Unfinished Business: Notes of a Chronic Re-Reader

Vivian Gornick. Farrar, Straus and Giroux, $25 (176p) ISBN 978-0-374-28215-8
In this brief and characteristically pithy collection, critic and memoirist Gornick (The Odd Woman and the City) considers how her responses to particular books have changed over time. What interests her is not discovering that she’d misremembered details of character and story, but finding a new comprehension of a book’s subject, such as realizing that her long-held impression of D.H. Lawrence’s Sons and Lovers’s “overriding theme—of sexual passion as the central experience of a life—was wrong.” With her perspective changing due to time, age, and shifting cultural landscapes, the mature Gornick finds former fonts of wisdom such as Colette now “narrow and confined” and learns she only appreciates Doris Lessing’s Particularly Cats after acquiring two tabbies and realizing she “had to grow into the reader for whom the book was written.” Through steady, sculpted prose and elegant readings, Gornick concludes the work of great literature is less about “the transporting pleasure of the story itself” than revealing readers to themselves, a process of self-discovery she relates to her description of Israeli writer A.B. Yehoshua’s characters as “women and men, just out of Plato’s cave... moving blind toward some vague understanding of what it is to be human.” The insights in this rich work will be appreciated by Gornick fans and bibliophiles alike. (Feb.)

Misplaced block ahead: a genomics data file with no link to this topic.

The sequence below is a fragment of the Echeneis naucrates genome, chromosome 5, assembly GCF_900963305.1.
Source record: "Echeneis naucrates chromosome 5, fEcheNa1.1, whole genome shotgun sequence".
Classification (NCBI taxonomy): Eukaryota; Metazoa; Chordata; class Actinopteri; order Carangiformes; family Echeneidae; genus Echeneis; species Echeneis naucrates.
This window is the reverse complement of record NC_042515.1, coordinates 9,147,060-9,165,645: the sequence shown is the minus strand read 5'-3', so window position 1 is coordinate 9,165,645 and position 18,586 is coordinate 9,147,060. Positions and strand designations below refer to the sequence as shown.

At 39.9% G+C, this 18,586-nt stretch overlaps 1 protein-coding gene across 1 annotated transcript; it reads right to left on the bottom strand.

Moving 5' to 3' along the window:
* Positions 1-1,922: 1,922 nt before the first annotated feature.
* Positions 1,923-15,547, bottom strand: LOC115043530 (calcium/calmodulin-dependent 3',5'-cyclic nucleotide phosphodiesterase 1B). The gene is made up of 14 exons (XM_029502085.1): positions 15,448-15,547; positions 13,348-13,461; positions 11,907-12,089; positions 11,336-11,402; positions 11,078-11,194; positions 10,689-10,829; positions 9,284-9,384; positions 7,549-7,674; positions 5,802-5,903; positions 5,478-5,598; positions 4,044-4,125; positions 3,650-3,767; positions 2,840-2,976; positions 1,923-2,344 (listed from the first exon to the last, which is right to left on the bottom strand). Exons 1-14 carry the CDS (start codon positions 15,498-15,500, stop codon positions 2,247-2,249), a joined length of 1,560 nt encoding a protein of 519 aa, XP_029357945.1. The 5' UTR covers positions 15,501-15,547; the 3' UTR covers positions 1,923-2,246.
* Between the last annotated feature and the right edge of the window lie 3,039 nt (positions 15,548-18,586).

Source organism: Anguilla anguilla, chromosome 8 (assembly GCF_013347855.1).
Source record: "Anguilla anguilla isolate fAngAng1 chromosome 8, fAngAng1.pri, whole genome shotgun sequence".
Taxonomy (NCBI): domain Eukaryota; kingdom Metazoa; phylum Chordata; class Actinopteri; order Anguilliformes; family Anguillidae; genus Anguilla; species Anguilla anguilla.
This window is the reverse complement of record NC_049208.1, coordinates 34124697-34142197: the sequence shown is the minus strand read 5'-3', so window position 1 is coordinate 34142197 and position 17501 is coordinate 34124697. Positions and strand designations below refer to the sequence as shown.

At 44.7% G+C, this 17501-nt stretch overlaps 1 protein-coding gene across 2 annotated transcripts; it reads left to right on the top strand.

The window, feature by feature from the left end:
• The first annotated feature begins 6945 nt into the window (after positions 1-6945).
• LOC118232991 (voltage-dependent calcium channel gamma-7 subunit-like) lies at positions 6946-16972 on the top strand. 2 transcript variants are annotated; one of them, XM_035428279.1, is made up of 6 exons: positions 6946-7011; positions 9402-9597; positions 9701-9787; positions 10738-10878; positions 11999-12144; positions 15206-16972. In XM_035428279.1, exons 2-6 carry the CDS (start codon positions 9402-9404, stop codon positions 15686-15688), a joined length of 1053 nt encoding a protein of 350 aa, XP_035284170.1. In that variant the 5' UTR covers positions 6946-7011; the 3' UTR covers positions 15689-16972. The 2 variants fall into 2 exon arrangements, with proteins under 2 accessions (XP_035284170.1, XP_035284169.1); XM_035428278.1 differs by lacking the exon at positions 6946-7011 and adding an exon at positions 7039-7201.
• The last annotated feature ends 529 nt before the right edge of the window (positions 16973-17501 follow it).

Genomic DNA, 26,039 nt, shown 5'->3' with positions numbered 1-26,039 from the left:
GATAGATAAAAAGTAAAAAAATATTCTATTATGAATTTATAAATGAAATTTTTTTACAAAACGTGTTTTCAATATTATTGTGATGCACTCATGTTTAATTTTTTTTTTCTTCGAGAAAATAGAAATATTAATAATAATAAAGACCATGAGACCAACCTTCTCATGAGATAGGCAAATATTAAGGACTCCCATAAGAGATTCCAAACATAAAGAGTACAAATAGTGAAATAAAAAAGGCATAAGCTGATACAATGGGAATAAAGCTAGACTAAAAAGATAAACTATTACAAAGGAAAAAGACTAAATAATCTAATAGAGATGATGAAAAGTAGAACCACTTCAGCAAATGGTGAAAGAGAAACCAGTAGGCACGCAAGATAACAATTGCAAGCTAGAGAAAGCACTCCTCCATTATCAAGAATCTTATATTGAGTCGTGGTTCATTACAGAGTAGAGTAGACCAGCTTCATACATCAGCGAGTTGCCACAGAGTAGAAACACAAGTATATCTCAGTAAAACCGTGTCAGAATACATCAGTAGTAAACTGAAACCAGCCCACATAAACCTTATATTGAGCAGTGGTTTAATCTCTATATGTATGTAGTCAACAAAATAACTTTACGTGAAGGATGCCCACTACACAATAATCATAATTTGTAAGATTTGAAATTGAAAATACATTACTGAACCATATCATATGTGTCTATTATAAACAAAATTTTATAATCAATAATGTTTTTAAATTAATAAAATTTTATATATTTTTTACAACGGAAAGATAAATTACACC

Reviewed on : 09/05/2019
Release date: 02/04/2020
Genre: Nonfiction
Paperback - 176 pages - 978-1-76064-188-7
MP3 CD - 978-1-0940-6502-1
Compact Disc - 978-1-0940-6501-4
Paperback - 176 pages - 978-1-250-78572-5
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